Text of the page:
Why Do Road and Mountain Bikes Have Different Spoke Patterns?
Bicycle brakes can be divided into two categories: rim brakes and hub brakes (including disc brakes). The different brake types cause different forces in the rim of the wheel, and the spoke lacing also plays a role. In this blog post, we will compute the stress in the rim for two types of brakes and two types of spoke lacing. It turns out that radial lacing of spokes with hub brakes is a bad combination.
Introduction to Brakes, Rims, and Spoke Patterns
Have you ever noticed that the rear wheel of a bicycle is never radially laced? Alternatively, you might have seen that the front wheel of the Tour de France bikes looks different after the transition to disc brakes. The reason why is the same: The torque from pedaling and braking requires a tangentially laced wheel to avoid excessive forces in the wheel rim. These forces do not occur for rim brakes because the whole wheel works as an arch without any torque on the wheel hub. This allows the rim to be lighter, thus explaining why some rims come with a warning: “Rim brakes only!”
A typical triathlon bike from 2005, showing the radial spoke layout characteristic of high-performance racing bikes at the time. Image by GS, reworked by אx — Own work. Licensed under CC BY-SA 3.0, via Wikimedia Commons.
Note that disc brakes were banned by the UCI before 2018, and that the change was not without controversy. Let’s take a look at how big the difference is in terms of structural mechanics…
Modeling the Forces in a Bicycle Rim
Here, we discuss the Modeling the Forces in a Bicycle Rim model, which uses the Design Module and the Structural Mechanics Module, both add-on products to the COMSOL Multiphysics® software.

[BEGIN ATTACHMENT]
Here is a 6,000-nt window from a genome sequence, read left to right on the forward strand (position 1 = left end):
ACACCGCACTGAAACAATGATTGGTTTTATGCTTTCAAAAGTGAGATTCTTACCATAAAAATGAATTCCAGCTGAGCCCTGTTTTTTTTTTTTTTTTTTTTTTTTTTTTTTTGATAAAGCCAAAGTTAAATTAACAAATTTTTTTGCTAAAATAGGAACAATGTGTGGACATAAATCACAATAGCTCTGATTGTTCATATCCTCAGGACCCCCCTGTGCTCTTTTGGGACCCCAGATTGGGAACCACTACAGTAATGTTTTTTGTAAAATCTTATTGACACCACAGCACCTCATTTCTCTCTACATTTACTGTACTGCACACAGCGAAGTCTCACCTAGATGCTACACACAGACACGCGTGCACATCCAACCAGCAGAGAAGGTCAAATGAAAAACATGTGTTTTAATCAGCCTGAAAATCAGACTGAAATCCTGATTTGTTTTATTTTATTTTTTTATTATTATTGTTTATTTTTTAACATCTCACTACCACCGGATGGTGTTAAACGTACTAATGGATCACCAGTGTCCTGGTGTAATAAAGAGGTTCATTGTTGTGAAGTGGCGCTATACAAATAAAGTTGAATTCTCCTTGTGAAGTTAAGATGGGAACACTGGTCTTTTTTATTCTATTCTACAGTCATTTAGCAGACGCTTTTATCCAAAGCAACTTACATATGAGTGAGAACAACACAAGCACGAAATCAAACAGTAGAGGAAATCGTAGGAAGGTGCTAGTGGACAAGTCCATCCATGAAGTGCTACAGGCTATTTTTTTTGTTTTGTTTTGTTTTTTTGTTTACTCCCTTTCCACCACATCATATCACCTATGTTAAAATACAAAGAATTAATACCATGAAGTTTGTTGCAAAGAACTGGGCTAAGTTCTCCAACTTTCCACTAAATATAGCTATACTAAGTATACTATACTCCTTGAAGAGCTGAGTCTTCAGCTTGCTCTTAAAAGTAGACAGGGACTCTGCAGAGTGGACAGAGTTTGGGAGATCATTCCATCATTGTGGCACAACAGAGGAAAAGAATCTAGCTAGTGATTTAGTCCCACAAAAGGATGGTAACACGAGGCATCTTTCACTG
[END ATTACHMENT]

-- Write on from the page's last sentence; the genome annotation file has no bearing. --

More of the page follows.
The rim and hub are considered to be made of aluminum, while the spokes are made of structural steel. The tire pressure is set to 3 bar, and the Bolt Pretension feature is used to impose a spoke tension of 1 kN. Geometric nonlinearity is considered, and this makes the model quite nonlinear, so continuation in the load forces is applied. The two types of brakes are implemented as separate load cases, while the spoke lacing pattern is controlled with a parameter. Besides the four cases given by the lacing and brake type, we compute the effect of the braking force.
The graph shows the average stress in the rim for the two load cases and geometries. The case with radial spoke lacing and disc brakes stands out as having larger stress. This explains why it is unsafe to use a rim designed for rim brakes with disc brakes.
Disc brakes give rise to higher rim forces, which can lead to wheel buckling for tangentially laced wheels.
In the case of radial spokes, a reorientation of the spoke forces is necessary to achieve torque balance on the hub. This is what causes the high rim forces for the disc brake as seen in the figure below. The stress is significantly below material yield stress, but it might still be enough to cause buckling failure.
The rim stress (rainbow color table) is plotted for a disc brake. Note how the rim rotates relative to the hub in the case of the radial spokes (right).
Catastrophic failure of the rim is one aspect, but stiffness can also play an important role in terms of maintaining control of the bike. The graph below shows the rotation of the rim relative to the hub for the two lacing- and brake types. The rim brake gives rise to marginal rotation of the rim, while the disc brake on a radially laced wheel causes large deformation.
The rim rotation mainly depends on the wheel lacing and brake type (note the logarithmic axis for the angle).
We have modeled the forces in a bicycle rim for different brake types and spoke lacing. The results explain why some rims come with warnings, and they also shed light on why some people still swear by rim brakes.
A less controversial subject is pedals. They tend to stay on, but do you know why? If not, you might be interested in one of our older blog posts: How Do Bicycle Pedals Stay On?
Try the Modeling the Forces in a Bicycle Rim model discussed in this blog post by clicking the button below:
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Ivar KJELBERGOctober 19, 2021
Thanks for the interesting Blog, one comment, is it possible to propose (systematically) also a “reduced size – unsolved” and compacted MPH model files, as mostly the full size files are so big that for me, the download times counts in hours, we are not all linked to a fibre or have internet on “intravenous” mode 🙂
Kristian Ejlebjærg JensenOctober 19, 2021 COMSOL Employee
We have uploaded a compacted version of the MPH model file, but keep in mind that the model requires a machine with around 32 GB memory to solve.
Kristian E. Jensen